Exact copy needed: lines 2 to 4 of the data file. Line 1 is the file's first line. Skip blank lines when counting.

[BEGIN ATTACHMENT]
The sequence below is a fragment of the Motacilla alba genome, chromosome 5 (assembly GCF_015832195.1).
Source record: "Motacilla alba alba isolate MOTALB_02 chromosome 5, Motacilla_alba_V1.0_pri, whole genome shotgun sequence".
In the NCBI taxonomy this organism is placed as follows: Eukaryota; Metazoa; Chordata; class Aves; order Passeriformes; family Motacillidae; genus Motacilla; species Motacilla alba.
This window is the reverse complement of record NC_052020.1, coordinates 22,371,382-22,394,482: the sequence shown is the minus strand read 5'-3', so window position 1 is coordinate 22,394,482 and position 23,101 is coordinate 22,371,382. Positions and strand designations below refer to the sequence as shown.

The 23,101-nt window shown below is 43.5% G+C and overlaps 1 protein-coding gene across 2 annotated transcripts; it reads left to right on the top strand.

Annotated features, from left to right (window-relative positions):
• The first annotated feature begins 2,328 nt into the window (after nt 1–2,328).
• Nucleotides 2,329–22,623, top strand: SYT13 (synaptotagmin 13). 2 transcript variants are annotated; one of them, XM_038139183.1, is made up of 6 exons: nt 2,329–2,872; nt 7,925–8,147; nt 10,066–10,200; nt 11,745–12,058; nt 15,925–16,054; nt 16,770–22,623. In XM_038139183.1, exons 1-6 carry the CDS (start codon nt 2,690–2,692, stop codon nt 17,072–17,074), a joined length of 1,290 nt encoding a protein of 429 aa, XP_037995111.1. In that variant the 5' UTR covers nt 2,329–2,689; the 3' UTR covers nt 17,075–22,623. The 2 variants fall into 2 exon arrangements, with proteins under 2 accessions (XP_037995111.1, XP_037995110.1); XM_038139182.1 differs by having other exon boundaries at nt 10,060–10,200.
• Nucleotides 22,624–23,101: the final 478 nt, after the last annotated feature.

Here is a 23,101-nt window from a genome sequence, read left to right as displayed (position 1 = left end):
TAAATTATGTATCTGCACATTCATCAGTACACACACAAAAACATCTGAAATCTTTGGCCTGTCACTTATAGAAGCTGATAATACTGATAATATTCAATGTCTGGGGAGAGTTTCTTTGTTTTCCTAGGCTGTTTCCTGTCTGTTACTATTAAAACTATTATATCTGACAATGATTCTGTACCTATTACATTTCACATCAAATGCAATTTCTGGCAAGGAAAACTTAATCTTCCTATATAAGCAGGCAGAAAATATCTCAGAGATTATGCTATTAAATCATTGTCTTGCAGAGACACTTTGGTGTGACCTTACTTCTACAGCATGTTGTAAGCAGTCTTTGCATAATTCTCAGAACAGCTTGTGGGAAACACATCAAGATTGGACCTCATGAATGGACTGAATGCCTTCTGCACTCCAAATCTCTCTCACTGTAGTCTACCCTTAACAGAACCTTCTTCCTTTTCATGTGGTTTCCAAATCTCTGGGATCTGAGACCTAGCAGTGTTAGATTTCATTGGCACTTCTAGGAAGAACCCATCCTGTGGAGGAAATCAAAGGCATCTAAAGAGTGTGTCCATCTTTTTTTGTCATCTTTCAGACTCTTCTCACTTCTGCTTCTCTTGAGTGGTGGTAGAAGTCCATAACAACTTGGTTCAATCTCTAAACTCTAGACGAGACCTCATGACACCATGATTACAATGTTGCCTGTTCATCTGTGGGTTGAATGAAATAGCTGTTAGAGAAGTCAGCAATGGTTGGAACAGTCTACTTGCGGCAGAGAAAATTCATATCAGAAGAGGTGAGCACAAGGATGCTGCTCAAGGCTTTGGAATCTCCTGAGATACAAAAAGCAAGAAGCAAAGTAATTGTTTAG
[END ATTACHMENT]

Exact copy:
Source record: "Motacilla alba alba isolate MOTALB_02 chromosome 5, Motacilla_alba_V1.0_pri, whole genome shotgun sequence".
In the NCBI taxonomy this organism is placed as follows: Eukaryota; Metazoa; Chordata; class Aves; order Passeriformes; family Motacillidae; genus Motacilla; species Motacilla alba.
This window is the reverse complement of record NC_052020.1, coordinates 22,371,382-22,394,482: the sequence shown is the minus strand read 5'-3', so window position 1 is coordinate 22,394,482 and position 23,101 is coordinate 22,371,382. Positions and strand designations below refer to the sequence as shown.